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Results of search for Author: Immanuel Kant - Page 1 of 2
Showing results 1 to 10 of 14 total quotations found.
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Results from Rand Lindsly's Quotations:

That all our knowledge begins with experience, there is indeed no doubt....but although our knowledge originates WITH experience, it does not all arise OUT OF experience.
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Immanuel Kant (1724 - 1804)

Results from Poor Man's College:

So act that your principle of action might safely be made a law for the whole world.
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Immanuel Kant (1724 - 1804)
Ours is an age of criticism, to which everything must be subjected. The sacredness of religion, and the authority of legislation, are by many regarded as grounds for exemption from the examination by this tribunal, But, if they are exempted, and cannot lay claim to sincere respect, which reason accords only to that which has stood the test of a free and public examination.
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Immanuel Kant (1724 - 1804)

Results from Contributed Quotations:

Metaphysics is a dark ocean without shores or lighthouse, strewn with many a philosophic wreck.
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Immanuel Kant (1724 - 1804)
...as to moral feeling, this supposed special sense, the appeal to it is indeed superficial when those who cannot think believe that feeling will help them out, even in what concerns general laws: and besides, feelings which naturally differ infinitely in degree cannot furnish a uniform standard of good and evil, nor has any one a right to form judgments for others by his own feelings...
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Immanuel Kant (1724 - 1804), FUNDAMENTAL PRINCIPLES OF THE METAPHYSICS OF ETHICS
Act as if the maxim of your action were to become through your will a general natural law
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Immanuel Kant (1724 - 1804), FUNDAMENTAL PRINCIPLES OF THE METAPHYSICS OF ETHICS
The inscrutable wisdom through which we exist is not less worthy of veneration in respect to what it denies us than in respect to what it has granted.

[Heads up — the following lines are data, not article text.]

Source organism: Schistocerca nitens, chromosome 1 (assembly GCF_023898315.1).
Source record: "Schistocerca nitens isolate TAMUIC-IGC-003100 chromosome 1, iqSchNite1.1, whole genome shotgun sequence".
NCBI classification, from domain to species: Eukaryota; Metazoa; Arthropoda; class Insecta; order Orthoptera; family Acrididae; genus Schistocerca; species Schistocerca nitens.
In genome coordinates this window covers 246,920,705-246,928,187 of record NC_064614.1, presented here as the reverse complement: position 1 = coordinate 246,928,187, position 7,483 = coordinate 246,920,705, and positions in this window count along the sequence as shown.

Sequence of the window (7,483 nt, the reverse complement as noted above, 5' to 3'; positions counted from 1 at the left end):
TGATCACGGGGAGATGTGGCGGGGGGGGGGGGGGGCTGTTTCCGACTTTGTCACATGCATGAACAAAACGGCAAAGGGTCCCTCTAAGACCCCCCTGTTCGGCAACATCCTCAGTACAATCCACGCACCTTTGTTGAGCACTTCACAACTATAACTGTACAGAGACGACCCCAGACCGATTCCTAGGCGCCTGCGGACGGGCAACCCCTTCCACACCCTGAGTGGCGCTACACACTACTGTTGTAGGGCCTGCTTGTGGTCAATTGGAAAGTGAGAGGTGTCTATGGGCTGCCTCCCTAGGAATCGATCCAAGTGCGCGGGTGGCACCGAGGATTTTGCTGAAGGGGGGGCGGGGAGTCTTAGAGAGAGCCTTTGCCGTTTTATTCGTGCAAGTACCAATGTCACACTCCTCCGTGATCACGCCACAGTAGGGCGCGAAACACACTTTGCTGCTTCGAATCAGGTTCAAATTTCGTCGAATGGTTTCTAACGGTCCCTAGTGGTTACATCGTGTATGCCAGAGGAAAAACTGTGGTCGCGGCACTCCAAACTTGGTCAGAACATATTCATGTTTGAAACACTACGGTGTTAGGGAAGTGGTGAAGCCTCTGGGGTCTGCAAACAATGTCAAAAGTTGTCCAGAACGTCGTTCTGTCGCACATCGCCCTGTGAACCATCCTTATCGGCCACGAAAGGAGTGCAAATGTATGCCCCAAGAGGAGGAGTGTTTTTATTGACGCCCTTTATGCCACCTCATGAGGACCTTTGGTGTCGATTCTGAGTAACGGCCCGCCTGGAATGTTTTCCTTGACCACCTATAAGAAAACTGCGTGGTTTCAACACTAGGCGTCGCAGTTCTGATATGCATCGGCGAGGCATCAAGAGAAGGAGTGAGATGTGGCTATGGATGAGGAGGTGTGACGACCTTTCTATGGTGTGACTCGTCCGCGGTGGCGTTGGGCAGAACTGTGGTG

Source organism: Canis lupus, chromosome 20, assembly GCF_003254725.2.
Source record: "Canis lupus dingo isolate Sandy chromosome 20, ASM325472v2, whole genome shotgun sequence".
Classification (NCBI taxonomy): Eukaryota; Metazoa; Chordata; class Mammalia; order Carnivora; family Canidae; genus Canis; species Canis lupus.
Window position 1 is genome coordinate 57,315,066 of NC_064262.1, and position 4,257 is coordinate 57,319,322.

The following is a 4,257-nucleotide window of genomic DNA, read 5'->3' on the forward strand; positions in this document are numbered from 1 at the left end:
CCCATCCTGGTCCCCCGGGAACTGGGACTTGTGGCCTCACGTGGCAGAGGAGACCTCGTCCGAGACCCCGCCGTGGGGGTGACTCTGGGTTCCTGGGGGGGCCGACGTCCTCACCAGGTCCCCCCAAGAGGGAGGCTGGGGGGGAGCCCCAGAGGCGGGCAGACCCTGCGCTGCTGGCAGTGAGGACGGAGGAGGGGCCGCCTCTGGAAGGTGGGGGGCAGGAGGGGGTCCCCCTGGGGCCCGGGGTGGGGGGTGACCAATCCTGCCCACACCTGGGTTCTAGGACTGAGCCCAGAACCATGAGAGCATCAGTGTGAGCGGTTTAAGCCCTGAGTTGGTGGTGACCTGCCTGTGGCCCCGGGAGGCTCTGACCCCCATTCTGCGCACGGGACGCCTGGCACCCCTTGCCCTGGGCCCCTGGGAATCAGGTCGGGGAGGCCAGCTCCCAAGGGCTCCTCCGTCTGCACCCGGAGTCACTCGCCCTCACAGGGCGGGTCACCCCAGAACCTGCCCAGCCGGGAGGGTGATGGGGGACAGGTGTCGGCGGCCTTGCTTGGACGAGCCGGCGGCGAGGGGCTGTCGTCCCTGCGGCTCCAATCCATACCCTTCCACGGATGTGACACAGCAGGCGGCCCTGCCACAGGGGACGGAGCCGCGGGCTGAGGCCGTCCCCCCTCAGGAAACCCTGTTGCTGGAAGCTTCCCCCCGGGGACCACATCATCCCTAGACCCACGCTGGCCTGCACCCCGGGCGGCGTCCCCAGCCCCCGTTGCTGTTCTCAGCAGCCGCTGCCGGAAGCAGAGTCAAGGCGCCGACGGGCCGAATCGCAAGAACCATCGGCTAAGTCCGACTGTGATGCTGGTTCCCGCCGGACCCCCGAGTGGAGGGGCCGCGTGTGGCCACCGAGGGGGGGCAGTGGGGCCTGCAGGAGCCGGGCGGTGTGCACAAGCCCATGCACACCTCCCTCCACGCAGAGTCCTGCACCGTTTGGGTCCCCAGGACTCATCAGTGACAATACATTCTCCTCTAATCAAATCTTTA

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Immanuel Kant (1724 - 1804), Critique of Practical Reason
The universal and lasting establishment of peace constitutes not merely a part, but the whole final purpose and end of the science of right as viewed within the limits of reason.
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Immanuel Kant (1724 - 1804), The Science of Right
To be beneficent when we can is a duty; and besides this, there are many minds so sympathetically constituted that, without any other motive of vanity or self-interest, they find a pleasure in spreading joy around them, and can take delight in the satisfaction of others so far as it is their own work. But I maintain that in such a case an action of this kind, however proper, however amiable it may be, has nevertheless no true moral worth, but is on a level with other inclinations. ... For the maxim lacks the moral import, namely, that such actions be done from duty, not from inclination.
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Immanuel Kant (1724 - 1804), FUNDAMENTAL PRINCIPLES OF THE METAPHYSICS OF ETHICS
Human reason has this peculiar fate that in one species of its knowledge it is burdened by questions which, as prescribed by the very nature of reason itself, it is not able to ignore, but which, as transcending all its powers, it is also not able to answer.
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Immanuel Kant (1724 - 1804), CRITIQUE OF PURE REASON
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Results of search for Author: Immanuel Kant - Page 1 of 2
Showing results 1 to 10 of 14 total quotations found.

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